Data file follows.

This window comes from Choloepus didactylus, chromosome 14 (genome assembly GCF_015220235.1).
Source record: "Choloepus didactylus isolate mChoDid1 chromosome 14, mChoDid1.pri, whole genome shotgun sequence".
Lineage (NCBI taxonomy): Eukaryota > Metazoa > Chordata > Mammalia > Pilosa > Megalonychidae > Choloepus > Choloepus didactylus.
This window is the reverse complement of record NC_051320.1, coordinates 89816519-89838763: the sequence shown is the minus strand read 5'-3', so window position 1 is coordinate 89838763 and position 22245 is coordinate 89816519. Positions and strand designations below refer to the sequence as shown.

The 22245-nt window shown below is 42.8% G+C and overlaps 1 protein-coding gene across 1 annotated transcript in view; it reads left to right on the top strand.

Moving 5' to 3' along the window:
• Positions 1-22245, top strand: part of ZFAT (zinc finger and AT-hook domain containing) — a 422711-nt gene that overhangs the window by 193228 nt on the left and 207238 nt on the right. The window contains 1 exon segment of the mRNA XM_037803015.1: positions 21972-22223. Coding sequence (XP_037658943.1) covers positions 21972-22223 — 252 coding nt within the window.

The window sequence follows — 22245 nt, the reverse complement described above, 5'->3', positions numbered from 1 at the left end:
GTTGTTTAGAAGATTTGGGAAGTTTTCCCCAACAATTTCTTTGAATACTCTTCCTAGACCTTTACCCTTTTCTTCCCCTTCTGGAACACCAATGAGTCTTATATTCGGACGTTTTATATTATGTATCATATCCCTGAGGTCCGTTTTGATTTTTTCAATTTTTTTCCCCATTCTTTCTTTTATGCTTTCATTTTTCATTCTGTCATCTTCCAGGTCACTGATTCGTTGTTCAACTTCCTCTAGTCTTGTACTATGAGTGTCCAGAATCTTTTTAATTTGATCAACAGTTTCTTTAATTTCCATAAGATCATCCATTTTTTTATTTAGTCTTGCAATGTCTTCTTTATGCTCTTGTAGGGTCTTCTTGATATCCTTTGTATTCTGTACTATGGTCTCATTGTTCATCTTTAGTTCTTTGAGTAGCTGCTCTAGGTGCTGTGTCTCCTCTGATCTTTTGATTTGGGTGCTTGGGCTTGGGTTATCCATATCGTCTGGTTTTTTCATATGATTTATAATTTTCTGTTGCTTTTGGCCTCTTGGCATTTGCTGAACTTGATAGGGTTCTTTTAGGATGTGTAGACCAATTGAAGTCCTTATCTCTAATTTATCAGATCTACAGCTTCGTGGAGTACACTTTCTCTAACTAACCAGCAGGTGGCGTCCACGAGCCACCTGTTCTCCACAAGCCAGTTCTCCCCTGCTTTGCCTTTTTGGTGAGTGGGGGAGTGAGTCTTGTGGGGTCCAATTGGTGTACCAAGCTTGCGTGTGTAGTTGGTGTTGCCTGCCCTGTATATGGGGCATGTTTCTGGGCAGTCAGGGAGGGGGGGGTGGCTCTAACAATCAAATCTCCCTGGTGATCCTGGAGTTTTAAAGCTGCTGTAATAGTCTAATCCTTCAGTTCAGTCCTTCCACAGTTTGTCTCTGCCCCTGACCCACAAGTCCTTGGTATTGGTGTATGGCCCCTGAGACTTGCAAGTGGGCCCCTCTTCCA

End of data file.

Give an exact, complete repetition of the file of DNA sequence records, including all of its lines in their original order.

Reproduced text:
This window comes from Choloepus didactylus, chromosome 14 (genome assembly GCF_015220235.1).
Source record: "Choloepus didactylus isolate mChoDid1 chromosome 14, mChoDid1.pri, whole genome shotgun sequence".
Lineage (NCBI taxonomy): Eukaryota > Metazoa > Chordata > Mammalia > Pilosa > Megalonychidae > Choloepus > Choloepus didactylus.
This window is the reverse complement of record NC_051320.1, coordinates 89816519-89838763: the sequence shown is the minus strand read 5'-3', so window position 1 is coordinate 89838763 and position 22245 is coordinate 89816519. Positions and strand designations below refer to the sequence as shown.

The 22245-nt window shown below is 42.8% G+C and overlaps 1 protein-coding gene across 1 annotated transcript in view; it reads left to right on the top strand.

Moving 5' to 3' along the window:
• Positions 1-22245, top strand: part of ZFAT (zinc finger and AT-hook domain containing) — a 422711-nt gene that overhangs the window by 193228 nt on the left and 207238 nt on the right. The window contains 1 exon segment of the mRNA XM_037803015.1: positions 21972-22223. Coding sequence (XP_037658943.1) covers positions 21972-22223 — 252 coding nt within the window.

The window sequence follows — 22245 nt, the reverse complement described above, 5'->3', positions numbered from 1 at the left end:
GTTGTTTAGAAGATTTGGGAAGTTTTCCCCAACAATTTCTTTGAATACTCTTCCTAGACCTTTACCCTTTTCTTCCCCTTCTGGAACACCAATGAGTCTTATATTCGGACGTTTTATATTATGTATCATATCCCTGAGGTCCGTTTTGATTTTTTCAATTTTTTTCCCCATTCTTTCTTTTATGCTTTCATTTTTCATTCTGTCATCTTCCAGGTCACTGATTCGTTGTTCAACTTCCTCTAGTCTTGTACTATGAGTGTCCAGAATCTTTTTAATTTGATCAACAGTTTCTTTAATTTCCATAAGATCATCCATTTTTTTATTTAGTCTTGCAATGTCTTCTTTATGCTCTTGTAGGGTCTTCTTGATATCCTTTGTATTCTGTACTATGGTCTCATTGTTCATCTTTAGTTCTTTGAGTAGCTGCTCTAGGTGCTGTGTCTCCTCTGATCTTTTGATTTGGGTGCTTGGGCTTGGGTTATCCATATCGTCTGGTTTTTTCATATGATTTATAATTTTCTGTTGCTTTTGGCCTCTTGGCATTTGCTGAACTTGATAGGGTTCTTTTAGGATGTGTAGACCAATTGAAGTCCTTATCTCTAATTTATCAGATCTACAGCTTCGTGGAGTACACTTTCTCTAACTAACCAGCAGGTGGCGTCCACGAGCCACCTGTTCTCCACAAGCCAGTTCTCCCCTGCTTTGCCTTTTTGGTGAGTGGGGGAGTGAGTCTTGTGGGGTCCAATTGGTGTACCAAGCTTGCGTGTGTAGTTGGTGTTGCCTGCCCTGTATATGGGGCATGTTTCTGGGCAGTCAGGGAGGGGGGGGTGGCTCTAACAATCAAATCTCCCTGGTGATCCTGGAGTTTTAAAGCTGCTGTAATAGTCTAATCCTTCAGTTCAGTCCTTCCACAGTTTGTCTCTGCCCCTGACCCACAAGTCCTTGGTATTGGTGTATGGCCCCTGAGACTTGCAAGTGGGCCCCTCTTCCA